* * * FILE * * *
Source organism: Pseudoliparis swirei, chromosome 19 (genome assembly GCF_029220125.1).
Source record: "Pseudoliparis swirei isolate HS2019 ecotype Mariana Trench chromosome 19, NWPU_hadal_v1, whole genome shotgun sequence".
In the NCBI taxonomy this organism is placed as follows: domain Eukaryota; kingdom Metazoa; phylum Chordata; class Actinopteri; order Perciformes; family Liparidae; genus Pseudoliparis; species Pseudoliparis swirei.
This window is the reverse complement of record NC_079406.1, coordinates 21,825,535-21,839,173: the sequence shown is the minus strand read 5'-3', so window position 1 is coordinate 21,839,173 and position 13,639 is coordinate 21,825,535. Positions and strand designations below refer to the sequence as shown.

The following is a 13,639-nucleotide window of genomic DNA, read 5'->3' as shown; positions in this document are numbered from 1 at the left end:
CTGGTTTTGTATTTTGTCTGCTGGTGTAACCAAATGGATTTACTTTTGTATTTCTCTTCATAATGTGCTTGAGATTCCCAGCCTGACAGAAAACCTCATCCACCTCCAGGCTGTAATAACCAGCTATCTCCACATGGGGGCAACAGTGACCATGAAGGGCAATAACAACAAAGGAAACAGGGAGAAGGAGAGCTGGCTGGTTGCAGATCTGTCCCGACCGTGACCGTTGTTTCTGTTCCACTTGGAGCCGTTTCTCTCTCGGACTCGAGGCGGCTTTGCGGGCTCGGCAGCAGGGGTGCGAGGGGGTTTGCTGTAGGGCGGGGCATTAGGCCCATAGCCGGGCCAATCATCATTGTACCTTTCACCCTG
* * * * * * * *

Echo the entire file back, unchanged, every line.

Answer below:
Source organism: Pseudoliparis swirei, chromosome 19 (genome assembly GCF_029220125.1).
Source record: "Pseudoliparis swirei isolate HS2019 ecotype Mariana Trench chromosome 19, NWPU_hadal_v1, whole genome shotgun sequence".
In the NCBI taxonomy this organism is placed as follows: domain Eukaryota; kingdom Metazoa; phylum Chordata; class Actinopteri; order Perciformes; family Liparidae; genus Pseudoliparis; species Pseudoliparis swirei.
This window is the reverse complement of record NC_079406.1, coordinates 21,825,535-21,839,173: the sequence shown is the minus strand read 5'-3', so window position 1 is coordinate 21,839,173 and position 13,639 is coordinate 21,825,535. Positions and strand designations below refer to the sequence as shown.

The following is a 13,639-nucleotide window of genomic DNA, read 5'->3' as shown; positions in this document are numbered from 1 at the left end:
CTGGTTTTGTATTTTGTCTGCTGGTGTAACCAAATGGATTTACTTTTGTATTTCTCTTCATAATGTGCTTGAGATTCCCAGCCTGACAGAAAACCTCATCCACCTCCAGGCTGTAATAACCAGCTATCTCCACATGGGGGCAACAGTGACCATGAAGGGCAATAACAACAAAGGAAACAGGGAGAAGGAGAGCTGGCTGGTTGCAGATCTGTCCCGACCGTGACCGTTGTTTCTGTTCCACTTGGAGCCGTTTCTCTCTCGGACTCGAGGCGGCTTTGCGGGCTCGGCAGCAGGGGTGCGAGGGGGTTTGCTGTAGGGCGGGGCATTAGGCCCATAGCCGGGCCAATCATCATTGTACCTTTCACCCTG